Skip to Content

New EEOC Guidance On Separation Agreements

Carlton Fields Labor and Employment Law Practice Group alert: New EEOC Guidance On Separation Agreements

On July 15, 2009, the EEOC offered new guidance relating to separation agreements that provide severance pay in exchange for a release of claims.

For the most part, the new EEOC memorandum is consistent with past precedent, and does not represent a break from prior case law and regulations. The guidance document, however, does provide a timely reminder of the numerous requirements that a release of federal age discrimination claims must satisfy, and the precision required to meet those requirements. For example, unlike other discrimination laws, where a release in a separation agreement need only be knowing and voluntary, federal age discrimination legislation requires, among other things, that the employee be provided at least 21 days to consider the release (which can be waived) and 7 days to revoke it (which cannot be waived).

One example in the new EEOC guidance document shows how specific the language of a release must be. The federal statute provides that the release of an age claim is not valid unless “the individual is advised in writing to consult with an attorney prior to executing the agreement.” According to the new guidance document, the EEOC will give a very strict reading to this provision. The guidance document states that the following language is insufficient: “I have had reasonable and sufficient time and opportunity to consult with an independent legal representative of my own choosing before signing this Complete Release of All Claims.” That is, even though the release language showed the parties clearly were discussing and considering the use of lawyers, the language was insufficient because it did not explicitly advise the individual to consult with an attorney. Clearly this is an area of law which poses traps for the unwary.

The EEOC guidance document also explains the complex requirements for federal age discrimination releases in the context of a reduction in force, or “RIF.” In a RIF, the consideration time frame changes from 21 days to 45 days, and the employer must provide demographic or statistical information relating to employees considered for the RIF. The demographic information must be very detailed and specific, and if it fails to set those details out adequately, all the releases in the RIF will be invalid. That is, the RIF’d employees will have received severance, but can still bring actions for age discrimination.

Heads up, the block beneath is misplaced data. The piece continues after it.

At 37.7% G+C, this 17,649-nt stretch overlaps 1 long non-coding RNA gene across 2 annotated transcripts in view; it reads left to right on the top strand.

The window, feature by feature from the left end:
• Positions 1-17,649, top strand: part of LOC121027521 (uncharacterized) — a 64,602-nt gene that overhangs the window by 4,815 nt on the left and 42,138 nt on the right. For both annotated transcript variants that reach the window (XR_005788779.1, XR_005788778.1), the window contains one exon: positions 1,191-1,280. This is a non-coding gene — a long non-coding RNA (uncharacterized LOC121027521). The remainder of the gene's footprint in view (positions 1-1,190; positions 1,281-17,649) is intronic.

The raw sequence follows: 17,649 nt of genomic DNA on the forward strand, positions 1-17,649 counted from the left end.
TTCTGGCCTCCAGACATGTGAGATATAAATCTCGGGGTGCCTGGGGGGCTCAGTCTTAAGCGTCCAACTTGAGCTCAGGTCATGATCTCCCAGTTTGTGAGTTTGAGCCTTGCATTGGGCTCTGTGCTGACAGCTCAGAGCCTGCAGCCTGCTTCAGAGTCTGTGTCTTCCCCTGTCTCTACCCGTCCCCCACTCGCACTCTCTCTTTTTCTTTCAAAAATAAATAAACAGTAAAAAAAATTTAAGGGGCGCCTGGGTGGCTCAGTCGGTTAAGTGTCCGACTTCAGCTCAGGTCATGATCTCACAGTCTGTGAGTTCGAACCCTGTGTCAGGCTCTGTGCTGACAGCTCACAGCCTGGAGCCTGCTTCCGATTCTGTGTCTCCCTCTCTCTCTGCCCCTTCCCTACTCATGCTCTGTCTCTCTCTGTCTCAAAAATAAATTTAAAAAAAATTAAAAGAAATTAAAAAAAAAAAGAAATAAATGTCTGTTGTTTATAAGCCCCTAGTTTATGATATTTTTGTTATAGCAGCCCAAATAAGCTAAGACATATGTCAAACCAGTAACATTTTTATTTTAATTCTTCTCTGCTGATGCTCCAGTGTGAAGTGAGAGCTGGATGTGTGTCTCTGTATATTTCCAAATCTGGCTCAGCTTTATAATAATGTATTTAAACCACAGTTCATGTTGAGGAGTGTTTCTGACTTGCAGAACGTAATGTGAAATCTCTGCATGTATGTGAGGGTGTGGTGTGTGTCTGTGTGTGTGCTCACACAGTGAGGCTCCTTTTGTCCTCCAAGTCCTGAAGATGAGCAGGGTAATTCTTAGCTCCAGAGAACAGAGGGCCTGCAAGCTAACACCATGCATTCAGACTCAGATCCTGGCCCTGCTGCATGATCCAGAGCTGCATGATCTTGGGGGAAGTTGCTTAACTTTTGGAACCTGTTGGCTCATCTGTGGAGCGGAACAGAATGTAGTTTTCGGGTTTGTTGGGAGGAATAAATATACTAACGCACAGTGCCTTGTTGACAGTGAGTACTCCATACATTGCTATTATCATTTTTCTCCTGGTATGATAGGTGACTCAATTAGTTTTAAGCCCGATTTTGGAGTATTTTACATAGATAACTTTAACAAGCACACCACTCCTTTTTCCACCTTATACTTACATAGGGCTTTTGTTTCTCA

If you have any questions regarding this alert or would like assistance in connection with a separation agreement, please contact any member of the Carlton Fields Labor and Employment Law Practice Group, or the attorney in the firm with whom you are in regular contact.

Related Practices
Labor & Employment
©2024 Carlton Fields, P.A. Carlton Fields practices law in California through Carlton Fields, LLP. Carlton Fields publications should not be construed as legal advice on any specific facts or circumstances. The contents are intended for general information and educational purposes only, and should not be relied on as if it were advice about a particular fact situation. The distribution of this publication is not intended to create, and receipt of it does not constitute, an attorney-client relationship with Carlton Fields. This publication may not be quoted or referred to in any other publication or proceeding without the prior written consent of the firm, to be given or withheld at our discretion. To request reprint permission for any of our publications, please use our Contact Us form via the link below. The views set forth herein are the personal views of the author and do not necessarily reflect those of the firm. This site may contain hypertext links to information created and maintained by other entities. Carlton Fields does not control or guarantee the accuracy or completeness of this outside information, nor is the inclusion of a link to be intended as an endorsement of those outside sites.


The information on this website is presented as a service for our clients and Internet users and is not intended to be legal advice, nor should you consider it as such. Although we welcome your inquiries, please keep in mind that merely contacting us will not establish an attorney-client relationship between us. Consequently, you should not convey any confidential information to us until a formal attorney-client relationship has been established. Please remember that electronic correspondence on the internet is not secure and that you should not include sensitive or confidential information in messages. With that in mind, we look forward to hearing from you.